Behind the scenes we have a Facilities Maintenance Technician and eight stalwart custodians who come to work in the early hours of the day to make our building shine!  They keep our floors vacuumed and cleaned, our bathrooms clean and stocked, and all those chairs and tables used in our many meeting rooms put away.  These are some of our quiet heroes and they make us look good! 

    And last but not least, our Community Relations Department.  This energetic group of people manage our promotions and marketing, arrange all our wonderful author visits, keep delightful exhibits in the attic, and will soon also manage our new Basement Creative Lab.  They consist of a Coordinator and her assistant, two docents to greet you in The Attic, and an incredibly creative graphic artist that makes all those pretty posters and displays promoting everything we have going on.

    Wow!  That’s a lot of work!  These people definitely deserve a day to be celebrated.  Some of them you see when you visit us and many of them are quietly working behind the scenes.  I want to sincerely thank each of them for making this a wonderful place to work and the absolute best library for our patrons.

  • interrupt

    True confessions of Carla: I’m a compulsive multitasker. I know, I’ve read the research. Multitasking isn’t as productive as it can sometimes seem to be.  Our brains can’t actually focus on more than one thing at a time.  But I am determined to prove those researchers wrong!  I just can’t seem to help feeling lazy if I’m not doing at least three things at once.  Just this morning I was listening to an audiobook, brushing my teeth, massaging my foot which was sore from an earlier run, and staring at my closet trying to find something I didn’t hate to wear today.  I read while I blow dry my hair, I did my taxes while cooking dinner last night, and I’ve perfected the art of sleeping while watching basketball, football, or most movies. (That last one may not count as multitasking…)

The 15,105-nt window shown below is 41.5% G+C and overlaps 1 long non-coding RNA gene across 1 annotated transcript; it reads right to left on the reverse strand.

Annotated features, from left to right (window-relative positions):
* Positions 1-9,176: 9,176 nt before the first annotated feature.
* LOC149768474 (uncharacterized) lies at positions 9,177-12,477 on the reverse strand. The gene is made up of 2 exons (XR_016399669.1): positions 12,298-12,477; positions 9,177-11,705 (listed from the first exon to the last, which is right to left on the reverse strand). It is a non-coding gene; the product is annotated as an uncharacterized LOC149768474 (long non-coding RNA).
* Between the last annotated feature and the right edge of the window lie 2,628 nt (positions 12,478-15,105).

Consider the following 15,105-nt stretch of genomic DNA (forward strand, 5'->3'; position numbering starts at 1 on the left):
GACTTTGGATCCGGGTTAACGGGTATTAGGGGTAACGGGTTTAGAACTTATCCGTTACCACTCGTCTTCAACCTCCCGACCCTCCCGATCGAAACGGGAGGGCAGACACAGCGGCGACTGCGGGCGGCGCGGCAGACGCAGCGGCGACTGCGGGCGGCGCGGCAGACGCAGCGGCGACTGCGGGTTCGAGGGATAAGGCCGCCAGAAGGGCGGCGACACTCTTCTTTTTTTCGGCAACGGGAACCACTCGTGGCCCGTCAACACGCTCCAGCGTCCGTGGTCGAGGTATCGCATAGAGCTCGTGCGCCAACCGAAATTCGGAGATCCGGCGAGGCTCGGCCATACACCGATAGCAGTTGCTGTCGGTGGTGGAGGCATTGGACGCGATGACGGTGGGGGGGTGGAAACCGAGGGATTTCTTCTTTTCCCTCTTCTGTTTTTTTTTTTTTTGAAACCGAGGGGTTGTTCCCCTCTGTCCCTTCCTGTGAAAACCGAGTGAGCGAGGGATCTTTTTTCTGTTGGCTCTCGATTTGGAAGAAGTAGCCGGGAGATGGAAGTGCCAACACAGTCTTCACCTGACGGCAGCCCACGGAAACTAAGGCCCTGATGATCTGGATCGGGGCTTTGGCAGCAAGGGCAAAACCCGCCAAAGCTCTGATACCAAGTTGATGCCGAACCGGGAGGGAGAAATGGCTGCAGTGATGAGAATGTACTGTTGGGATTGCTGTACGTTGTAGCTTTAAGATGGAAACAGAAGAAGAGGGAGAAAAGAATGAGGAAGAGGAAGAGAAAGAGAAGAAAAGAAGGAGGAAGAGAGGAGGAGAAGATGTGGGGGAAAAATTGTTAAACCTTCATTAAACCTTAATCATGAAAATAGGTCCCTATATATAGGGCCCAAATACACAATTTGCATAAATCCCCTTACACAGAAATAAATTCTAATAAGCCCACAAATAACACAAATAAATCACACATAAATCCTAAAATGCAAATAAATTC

My habit to stay busy and productive at all times, follows me to work.  There is just so much to do and it’s a challenge to fit everything in. This means that while I’m sitting at the Reference Desk, waiting for someone to ask me a question or require assistance, I’m always busy writing emails, ordering books, updating the website, writing blog posts, or several of a million other things that help keep our library running smoothly.  And I’m not alone.  All the librarians are busy doing lots of different tasks while manning our busy service desks.

    However, our number one job is to help our patrons access our collections, services and programs.  While we may appear to be busy, we truly are anxious and excited to assist you.  So, we ask that you, please, interrupt us!  We’ve gone so far as to even post this sign at the desk, but I often worry that patrons don’t believe what it says.

    I assure you, we are ready to be interrupted…unless of course we are helping someone else, then we’ll be with you as soon as possible.  Please, stop and say hi!  Ask for our help, we may look like we are doing important things, and we may be, but you are our top priority!  Let us help you!

  • read a romance 1

    August is Read a Romance Month, so we're sharing our favorite subgenres of romance. For last week's post on romantic classics, go here, and be sure to join us next week for our favorite funny and fantastical romances!


    Proper Romances have been around for a few years now and are published by local publishing company, Shadow Mountain Publishing.  They “allow readers to enjoy romance at its very best – and at its cleanest-portraying everything they love about a passionate, romantic novel, without busting corsets or bed scenes”.  These novels have becoming extremely popular, and here are a few titles we like to recommend.

    8.22 EdenbrookeEDENBROOKE
    By Julianne Donaldson

    When Marianne receives an invitation to spend the summer with her twin sister in Edenbrooke, she has no idea of the romance and adventure that await her once she meets the dashing Sir Philip.


    8.22 Lord Fentons FollyLORD FENTON’S FOLLY
    By Josi Kilpack

    Lord Fenton and Alice Stanbridge's marriage is one of convenience for him, but one of love for her. When Alice realizes the truth, she matches Fenton wit for wit until they both learn to see the truth of each other's hearts and find love beyond the folly.


    8.22 Beauty and the Clockwork BeastBEAUTY AND THE CLOCKWORK BEAST
    By Nancy Campbell Allen

    A plea from a desperate relative brings Lucy Pickett to Blackwell Manor, where she meets the estate's resident "Beast," the brooding Lord Blackwell. This series opener boasts an intense (but chaste) romance and a supernatural Victorian setting that blends Gothic atmosphere and Steampunk trappings.